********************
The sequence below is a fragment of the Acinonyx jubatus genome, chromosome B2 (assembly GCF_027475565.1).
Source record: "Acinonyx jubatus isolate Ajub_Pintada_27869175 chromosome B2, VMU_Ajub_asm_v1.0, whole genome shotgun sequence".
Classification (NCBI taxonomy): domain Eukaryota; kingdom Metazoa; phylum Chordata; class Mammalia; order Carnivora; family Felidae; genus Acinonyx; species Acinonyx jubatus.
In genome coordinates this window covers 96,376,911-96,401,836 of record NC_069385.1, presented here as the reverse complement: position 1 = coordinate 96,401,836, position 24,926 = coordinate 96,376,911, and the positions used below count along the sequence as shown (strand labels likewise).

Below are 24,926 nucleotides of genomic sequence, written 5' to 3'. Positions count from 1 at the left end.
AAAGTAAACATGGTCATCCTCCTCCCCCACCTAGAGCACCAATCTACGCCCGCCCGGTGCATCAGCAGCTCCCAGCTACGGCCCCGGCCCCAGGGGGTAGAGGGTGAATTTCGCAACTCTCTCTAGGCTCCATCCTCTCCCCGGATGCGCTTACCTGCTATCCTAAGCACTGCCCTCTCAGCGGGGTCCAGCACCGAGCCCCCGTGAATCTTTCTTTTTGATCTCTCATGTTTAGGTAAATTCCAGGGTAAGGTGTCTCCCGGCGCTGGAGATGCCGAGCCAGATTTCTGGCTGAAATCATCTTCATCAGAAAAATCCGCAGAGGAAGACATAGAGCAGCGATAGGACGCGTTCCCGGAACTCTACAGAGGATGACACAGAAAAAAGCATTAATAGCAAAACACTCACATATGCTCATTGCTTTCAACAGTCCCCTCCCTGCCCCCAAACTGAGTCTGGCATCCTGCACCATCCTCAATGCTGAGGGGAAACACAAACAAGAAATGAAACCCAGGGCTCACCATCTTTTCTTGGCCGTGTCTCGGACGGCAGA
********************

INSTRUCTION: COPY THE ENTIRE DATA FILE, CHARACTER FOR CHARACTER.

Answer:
The sequence below is a fragment of the Acinonyx jubatus genome, chromosome B2 (assembly GCF_027475565.1).
Source record: "Acinonyx jubatus isolate Ajub_Pintada_27869175 chromosome B2, VMU_Ajub_asm_v1.0, whole genome shotgun sequence".
Classification (NCBI taxonomy): domain Eukaryota; kingdom Metazoa; phylum Chordata; class Mammalia; order Carnivora; family Felidae; genus Acinonyx; species Acinonyx jubatus.
In genome coordinates this window covers 96,376,911-96,401,836 of record NC_069385.1, presented here as the reverse complement: position 1 = coordinate 96,401,836, position 24,926 = coordinate 96,376,911, and the positions used below count along the sequence as shown (strand labels likewise).

Below are 24,926 nucleotides of genomic sequence, written 5' to 3'. Positions count from 1 at the left end.
AAAGTAAACATGGTCATCCTCCTCCCCCACCTAGAGCACCAATCTACGCCCGCCCGGTGCATCAGCAGCTCCCAGCTACGGCCCCGGCCCCAGGGGGTAGAGGGTGAATTTCGCAACTCTCTCTAGGCTCCATCCTCTCCCCGGATGCGCTTACCTGCTATCCTAAGCACTGCCCTCTCAGCGGGGTCCAGCACCGAGCCCCCGTGAATCTTTCTTTTTGATCTCTCATGTTTAGGTAAATTCCAGGGTAAGGTGTCTCCCGGCGCTGGAGATGCCGAGCCAGATTTCTGGCTGAAATCATCTTCATCAGAAAAATCCGCAGAGGAAGACATAGAGCAGCGATAGGACGCGTTCCCGGAACTCTACAGAGGATGACACAGAAAAAAGCATTAATAGCAAAACACTCACATATGCTCATTGCTTTCAACAGTCCCCTCCCTGCCCCCAAACTGAGTCTGGCATCCTGCACCATCCTCAATGCTGAGGGGAAACACAAACAAGAAATGAAACCCAGGGCTCACCATCTTTTCTTGGCCGTGTCTCGGACGGCAGA